Pastoral Series

Prayer: My Christmas Message to You

   It seems like I should have some special Christmas message for you, my Church family. It could be simple, like Judy Garland singing “Have Yourself a Merry Little Christmas” in Meet Me in St. Louis. All the music of Christmas moves me – so much so that I wrote a little book about sacred and secular carols, Why This Jubilee?

I find myself wanting to reach inside your heart to be sure you know what Christmas is about. God wanted desperately for us to know God’s heart. So God thought, I’ll do this, I’ll come as a small, vulnerable infant. I imagine the tender beauty of Mary cradling her newborn son, history’s most shimmering beautiful moment. Madeleine L’Engle said Jesus’ first cry sounded like the ringing of a bell. That circle of love, mother and child: that’s where you once were yourself – and when you were newly born, held by your mother, you’ve never been closer to God. You’ve never been more like God.

Christmas is an invitation to a new, hopeful, purposeful, joyful life. God asked Mary to let God’s very life take on flesh in her, to become reality in her. God asks the same of us. We begin by lingering at the manger, being awed, overwhelmed by the love, overjoyed by the grace. Rembrandt’s marvelous painting of the moment moves me: the infant Jesus, glowing like a lantern, enlightening the faces of all gathered around. One figure in shadow has his back to us as we look. Who is it? It’s you. You are the one kneeling, joining in, adoring him.

I love it that even cynics and atheists will string up some lights and celebrate with us. Fred said to his Uncle Scrooge (in Dickens’s Christmas Carol) “Christmas is the only time I know of, in the long calendar of the year, when men and women seem by one consent to open their shut-up hearts freely, and to think of people below them as if they really were fellow-passengers to the grave, and not another race of creatures bound on other journeys.”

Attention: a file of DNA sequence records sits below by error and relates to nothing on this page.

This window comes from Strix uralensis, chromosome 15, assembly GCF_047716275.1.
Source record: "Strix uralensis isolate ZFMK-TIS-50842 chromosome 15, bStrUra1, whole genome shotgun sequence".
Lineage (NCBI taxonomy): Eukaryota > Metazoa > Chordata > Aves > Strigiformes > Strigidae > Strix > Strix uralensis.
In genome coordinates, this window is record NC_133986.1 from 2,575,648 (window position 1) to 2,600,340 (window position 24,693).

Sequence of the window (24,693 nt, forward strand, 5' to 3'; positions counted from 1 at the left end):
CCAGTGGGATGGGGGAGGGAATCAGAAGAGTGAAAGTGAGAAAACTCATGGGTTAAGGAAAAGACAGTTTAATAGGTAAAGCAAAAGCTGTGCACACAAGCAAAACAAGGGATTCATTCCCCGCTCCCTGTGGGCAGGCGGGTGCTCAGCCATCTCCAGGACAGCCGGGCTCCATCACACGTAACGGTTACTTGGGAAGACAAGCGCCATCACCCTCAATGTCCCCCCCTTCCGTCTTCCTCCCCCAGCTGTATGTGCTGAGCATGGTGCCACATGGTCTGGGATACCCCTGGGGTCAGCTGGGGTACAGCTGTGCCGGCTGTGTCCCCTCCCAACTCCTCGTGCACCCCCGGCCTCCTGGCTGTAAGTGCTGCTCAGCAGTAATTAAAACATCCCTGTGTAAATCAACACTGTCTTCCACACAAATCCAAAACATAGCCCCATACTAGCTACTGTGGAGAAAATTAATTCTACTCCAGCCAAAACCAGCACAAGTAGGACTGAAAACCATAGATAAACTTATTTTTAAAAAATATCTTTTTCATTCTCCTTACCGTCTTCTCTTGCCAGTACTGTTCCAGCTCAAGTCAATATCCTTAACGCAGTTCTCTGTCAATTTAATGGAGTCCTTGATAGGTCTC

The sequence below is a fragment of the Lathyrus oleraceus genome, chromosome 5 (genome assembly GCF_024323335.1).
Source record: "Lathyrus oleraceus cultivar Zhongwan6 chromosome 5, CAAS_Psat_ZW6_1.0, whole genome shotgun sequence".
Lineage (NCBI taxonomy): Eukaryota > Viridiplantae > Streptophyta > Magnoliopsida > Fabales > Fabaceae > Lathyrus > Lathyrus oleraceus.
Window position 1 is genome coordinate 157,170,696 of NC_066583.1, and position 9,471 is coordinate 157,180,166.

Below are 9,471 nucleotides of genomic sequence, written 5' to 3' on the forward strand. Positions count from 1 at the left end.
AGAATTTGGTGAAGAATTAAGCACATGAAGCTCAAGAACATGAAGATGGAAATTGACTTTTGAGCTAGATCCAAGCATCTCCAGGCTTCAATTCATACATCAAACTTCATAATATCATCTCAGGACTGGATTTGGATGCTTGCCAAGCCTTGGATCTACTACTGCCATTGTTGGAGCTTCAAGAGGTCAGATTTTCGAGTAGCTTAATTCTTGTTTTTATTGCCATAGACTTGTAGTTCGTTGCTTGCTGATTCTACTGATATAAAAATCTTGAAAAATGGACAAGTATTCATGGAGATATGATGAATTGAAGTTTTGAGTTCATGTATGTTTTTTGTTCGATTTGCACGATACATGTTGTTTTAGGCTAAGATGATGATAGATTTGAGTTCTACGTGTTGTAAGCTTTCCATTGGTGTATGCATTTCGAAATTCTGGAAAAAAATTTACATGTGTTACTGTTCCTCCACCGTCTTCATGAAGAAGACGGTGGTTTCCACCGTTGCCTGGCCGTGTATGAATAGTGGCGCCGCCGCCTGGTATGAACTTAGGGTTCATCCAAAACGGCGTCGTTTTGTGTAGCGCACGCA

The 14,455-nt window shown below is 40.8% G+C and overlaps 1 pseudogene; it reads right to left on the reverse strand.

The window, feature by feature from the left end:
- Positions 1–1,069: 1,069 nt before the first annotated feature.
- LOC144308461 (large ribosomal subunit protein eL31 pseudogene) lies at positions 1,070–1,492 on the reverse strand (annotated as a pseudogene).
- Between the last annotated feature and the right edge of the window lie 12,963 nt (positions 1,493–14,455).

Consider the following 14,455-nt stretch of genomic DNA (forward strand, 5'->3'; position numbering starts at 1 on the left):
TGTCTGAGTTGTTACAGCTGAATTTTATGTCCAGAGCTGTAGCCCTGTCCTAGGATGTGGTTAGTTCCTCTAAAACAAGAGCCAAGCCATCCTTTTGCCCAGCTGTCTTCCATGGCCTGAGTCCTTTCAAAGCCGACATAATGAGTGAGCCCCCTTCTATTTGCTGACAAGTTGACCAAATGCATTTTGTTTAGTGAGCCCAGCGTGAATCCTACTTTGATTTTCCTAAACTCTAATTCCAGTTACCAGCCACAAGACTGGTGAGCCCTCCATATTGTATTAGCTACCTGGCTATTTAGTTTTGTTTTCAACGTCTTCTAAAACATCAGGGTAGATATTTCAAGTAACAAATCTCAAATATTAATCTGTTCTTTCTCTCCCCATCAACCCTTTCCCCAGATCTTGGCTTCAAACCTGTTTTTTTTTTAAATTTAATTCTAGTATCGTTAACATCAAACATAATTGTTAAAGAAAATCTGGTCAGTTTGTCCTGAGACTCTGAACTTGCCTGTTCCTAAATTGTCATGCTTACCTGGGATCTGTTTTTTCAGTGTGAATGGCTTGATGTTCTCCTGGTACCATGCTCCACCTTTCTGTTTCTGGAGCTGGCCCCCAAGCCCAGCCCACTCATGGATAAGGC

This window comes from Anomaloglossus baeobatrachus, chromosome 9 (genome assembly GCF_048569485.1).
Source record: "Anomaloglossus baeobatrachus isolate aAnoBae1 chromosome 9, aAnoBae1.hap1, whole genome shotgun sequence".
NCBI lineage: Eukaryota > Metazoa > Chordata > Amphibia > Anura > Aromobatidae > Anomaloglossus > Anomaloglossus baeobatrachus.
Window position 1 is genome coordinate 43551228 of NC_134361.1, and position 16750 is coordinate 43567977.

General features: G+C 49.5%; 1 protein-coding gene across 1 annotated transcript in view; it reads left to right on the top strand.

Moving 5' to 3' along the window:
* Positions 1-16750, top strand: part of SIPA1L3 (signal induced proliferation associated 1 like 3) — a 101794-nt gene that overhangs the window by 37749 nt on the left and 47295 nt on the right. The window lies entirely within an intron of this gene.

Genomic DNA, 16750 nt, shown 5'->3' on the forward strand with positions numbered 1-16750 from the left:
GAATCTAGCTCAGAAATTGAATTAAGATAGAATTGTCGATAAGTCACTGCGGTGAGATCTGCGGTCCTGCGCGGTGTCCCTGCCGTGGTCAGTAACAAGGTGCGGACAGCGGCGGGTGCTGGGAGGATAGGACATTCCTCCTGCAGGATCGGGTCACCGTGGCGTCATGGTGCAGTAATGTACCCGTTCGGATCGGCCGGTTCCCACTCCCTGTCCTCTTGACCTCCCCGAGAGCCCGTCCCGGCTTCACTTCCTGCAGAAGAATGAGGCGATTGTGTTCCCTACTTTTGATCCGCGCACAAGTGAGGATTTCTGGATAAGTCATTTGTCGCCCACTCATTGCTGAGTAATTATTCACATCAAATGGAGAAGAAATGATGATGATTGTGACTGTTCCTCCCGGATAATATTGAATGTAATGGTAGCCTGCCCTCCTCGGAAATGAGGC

When I think about my own retirement, if you ask me to rank what I will miss the most about being a pastor, it will be Christmas Eve. I get to hug a few thousand people I love. I get to say the blessing at our family meal, as we are gifted in the Lord’s Supper with the very real gift of God becoming very real – and I get to be not the center of attention, but the one who centers our attention on Christ. And then we raise our candles as we sing Silent Night. Such beauty, such joy, so much love, such tender grace.

This is what I long to give each of you this Christmas – with the dream that it might linger through the year: to know the Lord Jesus, and to love him, and to feel the love, and share the love. It’s enough. For the whole year really.

I love you all,


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